Levin, the editor of National Affairs, argues in his brilliant new book “The Fractured Republic: Renewing America’s Social Contract in the Age of Individualism,” that both parties are besotted with nostalgia for the mid-20th century. Conservatives tend to stress the social cohesion of 1950s America (or its seeming renaissance under Ronald Reagan), while liberals yearn for the economic security of the 1960s. Although they have different goals, leading Republicans and Democrats alike want to go back to the way things were — and they think they can take us there from Washington. Trump says he’ll cut deals in the Oval Office that will make America great again; Clinton promises “universal” everything (education, retirement, health care) to restore the American Dream.
Levin argues that this is folly. The institutions that work best in 21st-century America are those that give us choices. No one simply lives in the United States of America. We live in Peoria, Harlem and Seattle. The virtues built close to home, Levin argues, are those that make us good citizens and ultimately draw us together.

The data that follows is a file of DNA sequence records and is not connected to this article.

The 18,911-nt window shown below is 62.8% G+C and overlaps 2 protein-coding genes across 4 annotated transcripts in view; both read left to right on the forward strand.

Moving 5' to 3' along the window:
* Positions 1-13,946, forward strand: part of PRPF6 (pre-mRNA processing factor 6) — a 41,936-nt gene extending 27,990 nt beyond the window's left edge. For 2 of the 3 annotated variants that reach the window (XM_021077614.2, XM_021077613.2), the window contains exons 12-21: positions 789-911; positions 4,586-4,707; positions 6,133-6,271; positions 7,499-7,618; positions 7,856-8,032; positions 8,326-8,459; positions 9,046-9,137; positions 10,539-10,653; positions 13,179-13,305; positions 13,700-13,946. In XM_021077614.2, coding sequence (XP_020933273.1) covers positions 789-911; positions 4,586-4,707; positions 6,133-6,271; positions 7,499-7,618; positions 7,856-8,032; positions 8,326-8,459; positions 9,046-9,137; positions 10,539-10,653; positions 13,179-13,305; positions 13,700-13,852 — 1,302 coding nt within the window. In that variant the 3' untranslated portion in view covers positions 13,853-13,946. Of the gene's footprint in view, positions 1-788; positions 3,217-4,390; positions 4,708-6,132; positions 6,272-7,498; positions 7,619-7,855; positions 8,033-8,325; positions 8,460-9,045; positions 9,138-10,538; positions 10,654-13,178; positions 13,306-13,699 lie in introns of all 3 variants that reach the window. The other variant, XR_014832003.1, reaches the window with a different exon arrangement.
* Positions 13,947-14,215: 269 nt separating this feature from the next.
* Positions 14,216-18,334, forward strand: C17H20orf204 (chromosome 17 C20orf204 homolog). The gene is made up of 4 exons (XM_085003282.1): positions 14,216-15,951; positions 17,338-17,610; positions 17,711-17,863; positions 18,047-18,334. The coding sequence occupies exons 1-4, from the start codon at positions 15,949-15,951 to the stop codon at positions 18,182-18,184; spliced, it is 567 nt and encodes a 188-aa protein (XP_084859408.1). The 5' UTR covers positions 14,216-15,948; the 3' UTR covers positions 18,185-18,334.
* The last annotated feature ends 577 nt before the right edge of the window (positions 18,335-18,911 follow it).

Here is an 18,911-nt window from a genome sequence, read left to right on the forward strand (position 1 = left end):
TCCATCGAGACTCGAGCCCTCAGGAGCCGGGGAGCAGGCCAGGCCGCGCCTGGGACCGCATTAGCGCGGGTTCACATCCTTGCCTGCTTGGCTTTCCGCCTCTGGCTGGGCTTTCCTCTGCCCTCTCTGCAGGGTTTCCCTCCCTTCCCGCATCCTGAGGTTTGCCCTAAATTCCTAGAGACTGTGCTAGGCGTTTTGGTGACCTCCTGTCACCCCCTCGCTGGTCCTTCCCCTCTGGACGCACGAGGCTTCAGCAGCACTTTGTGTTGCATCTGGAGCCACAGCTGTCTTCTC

What would be so terrible about letting diverse communities decide how they want to live and spend their tax dollars? The culture wars would still rage, but at least the winners would have to look the losers in the eye. As it stands now, the federal government, mostly through unelected judges and bureaucrats, thinks it can best determine how more than 300 million people should live.
The cure for powerlessness is power, not ceding even more of it to Washington. This is the only way to cut the Gordian knot choking our politics, and the best path forward for opponents of statism — in all parties.

Denationalizing Our Politics Would Help Draw Us Together


Nationalism and socialism are in full gallop in America today while conservatives are without a horse.